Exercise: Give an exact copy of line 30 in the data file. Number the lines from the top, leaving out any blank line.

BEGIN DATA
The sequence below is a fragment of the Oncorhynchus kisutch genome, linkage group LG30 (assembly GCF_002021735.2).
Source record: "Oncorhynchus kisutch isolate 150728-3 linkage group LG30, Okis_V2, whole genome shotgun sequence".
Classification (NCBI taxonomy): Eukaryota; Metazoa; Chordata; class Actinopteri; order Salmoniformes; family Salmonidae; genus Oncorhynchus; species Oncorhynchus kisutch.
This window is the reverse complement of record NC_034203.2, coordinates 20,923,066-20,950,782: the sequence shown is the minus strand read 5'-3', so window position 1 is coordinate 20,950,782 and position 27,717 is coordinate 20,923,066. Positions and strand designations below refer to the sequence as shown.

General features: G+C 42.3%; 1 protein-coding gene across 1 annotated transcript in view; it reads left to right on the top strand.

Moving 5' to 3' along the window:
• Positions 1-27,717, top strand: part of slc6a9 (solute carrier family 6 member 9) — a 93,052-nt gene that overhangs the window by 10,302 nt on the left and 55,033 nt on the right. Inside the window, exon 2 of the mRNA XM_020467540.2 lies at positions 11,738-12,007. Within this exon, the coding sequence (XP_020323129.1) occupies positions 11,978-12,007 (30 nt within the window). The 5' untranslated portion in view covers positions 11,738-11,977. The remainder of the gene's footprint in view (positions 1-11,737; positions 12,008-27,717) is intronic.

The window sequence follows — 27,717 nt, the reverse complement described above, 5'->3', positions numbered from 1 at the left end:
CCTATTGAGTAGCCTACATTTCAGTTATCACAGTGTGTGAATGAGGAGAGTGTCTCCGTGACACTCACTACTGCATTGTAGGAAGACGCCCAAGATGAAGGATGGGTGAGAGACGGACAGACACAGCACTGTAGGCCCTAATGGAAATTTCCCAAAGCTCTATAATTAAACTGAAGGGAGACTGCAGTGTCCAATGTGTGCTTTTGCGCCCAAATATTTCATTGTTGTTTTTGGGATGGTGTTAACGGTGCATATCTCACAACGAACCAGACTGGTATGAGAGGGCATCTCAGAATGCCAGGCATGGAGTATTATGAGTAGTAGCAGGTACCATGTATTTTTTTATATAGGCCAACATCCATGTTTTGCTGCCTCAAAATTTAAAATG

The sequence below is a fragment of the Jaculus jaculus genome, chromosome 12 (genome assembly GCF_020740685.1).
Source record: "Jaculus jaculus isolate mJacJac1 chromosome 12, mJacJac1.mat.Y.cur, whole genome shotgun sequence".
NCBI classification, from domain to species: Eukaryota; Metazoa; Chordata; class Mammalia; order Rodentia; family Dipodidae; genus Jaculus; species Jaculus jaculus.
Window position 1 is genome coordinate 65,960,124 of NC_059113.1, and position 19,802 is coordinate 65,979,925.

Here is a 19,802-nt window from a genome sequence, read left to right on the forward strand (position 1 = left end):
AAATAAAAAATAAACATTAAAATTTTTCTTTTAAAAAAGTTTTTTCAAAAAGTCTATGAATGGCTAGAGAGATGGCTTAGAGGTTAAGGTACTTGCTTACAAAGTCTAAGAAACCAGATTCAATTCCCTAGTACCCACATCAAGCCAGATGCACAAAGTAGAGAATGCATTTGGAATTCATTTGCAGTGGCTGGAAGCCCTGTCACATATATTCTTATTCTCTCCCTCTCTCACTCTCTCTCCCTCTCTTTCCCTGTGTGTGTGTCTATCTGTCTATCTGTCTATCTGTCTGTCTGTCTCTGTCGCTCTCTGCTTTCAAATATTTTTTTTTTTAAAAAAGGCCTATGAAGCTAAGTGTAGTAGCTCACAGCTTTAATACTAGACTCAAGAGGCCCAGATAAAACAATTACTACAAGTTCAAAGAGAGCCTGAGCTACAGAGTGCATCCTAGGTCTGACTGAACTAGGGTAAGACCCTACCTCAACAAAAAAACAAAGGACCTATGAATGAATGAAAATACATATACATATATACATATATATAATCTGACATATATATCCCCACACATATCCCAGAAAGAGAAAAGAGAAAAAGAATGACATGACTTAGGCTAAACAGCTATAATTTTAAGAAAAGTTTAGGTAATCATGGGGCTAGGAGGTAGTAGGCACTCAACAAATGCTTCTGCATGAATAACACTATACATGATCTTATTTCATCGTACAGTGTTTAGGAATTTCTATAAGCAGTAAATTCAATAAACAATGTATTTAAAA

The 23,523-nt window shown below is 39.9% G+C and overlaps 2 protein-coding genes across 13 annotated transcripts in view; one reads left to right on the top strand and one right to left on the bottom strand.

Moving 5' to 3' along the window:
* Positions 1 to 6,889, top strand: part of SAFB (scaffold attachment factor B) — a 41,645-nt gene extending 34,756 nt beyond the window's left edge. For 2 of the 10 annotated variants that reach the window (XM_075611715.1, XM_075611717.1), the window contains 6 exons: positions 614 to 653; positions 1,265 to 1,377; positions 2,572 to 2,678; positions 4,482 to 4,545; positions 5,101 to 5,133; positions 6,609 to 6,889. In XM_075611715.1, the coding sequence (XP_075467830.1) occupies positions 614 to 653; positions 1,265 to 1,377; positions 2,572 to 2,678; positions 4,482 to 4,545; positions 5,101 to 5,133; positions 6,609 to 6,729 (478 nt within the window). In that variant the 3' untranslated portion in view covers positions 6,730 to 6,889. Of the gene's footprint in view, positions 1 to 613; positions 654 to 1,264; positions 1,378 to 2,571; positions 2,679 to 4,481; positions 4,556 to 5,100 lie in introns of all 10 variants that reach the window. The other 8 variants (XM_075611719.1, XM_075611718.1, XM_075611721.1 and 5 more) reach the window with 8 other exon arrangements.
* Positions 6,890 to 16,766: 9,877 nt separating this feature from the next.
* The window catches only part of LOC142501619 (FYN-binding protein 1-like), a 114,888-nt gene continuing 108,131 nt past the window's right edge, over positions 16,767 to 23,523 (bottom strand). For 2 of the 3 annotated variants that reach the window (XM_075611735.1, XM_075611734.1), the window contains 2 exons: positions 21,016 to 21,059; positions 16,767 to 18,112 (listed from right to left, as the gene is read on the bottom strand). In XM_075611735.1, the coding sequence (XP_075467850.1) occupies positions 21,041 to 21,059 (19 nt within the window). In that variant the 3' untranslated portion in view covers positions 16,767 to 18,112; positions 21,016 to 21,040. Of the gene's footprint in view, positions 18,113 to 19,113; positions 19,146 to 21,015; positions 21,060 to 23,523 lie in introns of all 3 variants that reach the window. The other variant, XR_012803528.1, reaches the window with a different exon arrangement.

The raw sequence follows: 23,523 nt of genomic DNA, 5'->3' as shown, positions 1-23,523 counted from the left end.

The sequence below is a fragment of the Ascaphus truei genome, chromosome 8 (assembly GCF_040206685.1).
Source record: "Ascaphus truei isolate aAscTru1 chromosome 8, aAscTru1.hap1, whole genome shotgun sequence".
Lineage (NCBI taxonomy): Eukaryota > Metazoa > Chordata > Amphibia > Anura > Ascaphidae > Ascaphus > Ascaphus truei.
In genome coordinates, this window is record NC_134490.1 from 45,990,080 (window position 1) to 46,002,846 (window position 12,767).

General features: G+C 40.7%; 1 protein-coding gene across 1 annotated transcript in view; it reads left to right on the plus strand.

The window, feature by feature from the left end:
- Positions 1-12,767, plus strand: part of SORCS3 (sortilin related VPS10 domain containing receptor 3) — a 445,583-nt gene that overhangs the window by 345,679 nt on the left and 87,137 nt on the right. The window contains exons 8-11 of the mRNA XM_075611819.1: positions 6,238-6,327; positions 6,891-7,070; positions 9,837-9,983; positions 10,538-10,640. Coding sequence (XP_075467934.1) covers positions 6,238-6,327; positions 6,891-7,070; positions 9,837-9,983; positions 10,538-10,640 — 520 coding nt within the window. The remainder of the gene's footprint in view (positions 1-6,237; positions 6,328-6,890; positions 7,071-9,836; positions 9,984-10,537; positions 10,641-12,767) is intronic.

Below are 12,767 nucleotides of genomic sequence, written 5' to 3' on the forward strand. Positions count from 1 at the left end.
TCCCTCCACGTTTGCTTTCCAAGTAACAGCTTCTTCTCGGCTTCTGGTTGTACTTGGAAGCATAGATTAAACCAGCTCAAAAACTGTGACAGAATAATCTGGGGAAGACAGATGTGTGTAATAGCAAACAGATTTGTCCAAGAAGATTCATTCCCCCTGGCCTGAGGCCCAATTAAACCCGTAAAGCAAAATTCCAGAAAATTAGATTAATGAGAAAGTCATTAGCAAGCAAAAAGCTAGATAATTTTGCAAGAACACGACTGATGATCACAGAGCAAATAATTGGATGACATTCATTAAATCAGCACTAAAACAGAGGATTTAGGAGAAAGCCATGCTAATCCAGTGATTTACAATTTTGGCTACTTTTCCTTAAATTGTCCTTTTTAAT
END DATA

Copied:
TCCCTCCACGTTTGCTTTCCAAGTAACAGCTTCTTCTCGGCTTCTGGTTGTACTTGGAAGCATAGATTAAACCAGCTCAAAAACTGTGACAGAATAATCTGGGGAAGACAGATGTGTGTAATAGCAAACAGATTTGTCCAAGAAGATTCATTCCCCCTGGCCTGAGGCCCAATTAAACCCGTAAAGCAAAATTCCAGAAAATTAGATTAATGAGAAAGTCATTAGCAAGCAAAAAGCTAGATAATTTTGCAAGAACACGACTGATGATCACAGAGCAAATAATTGGATGACATTCATTAAATCAGCACTAAAACAGAGGATTTAGGAGAAAGCCATGCTAATCCAGTGATTTACAATTTTGGCTACTTTTCCTTAAATTGTCCTTTTTAAT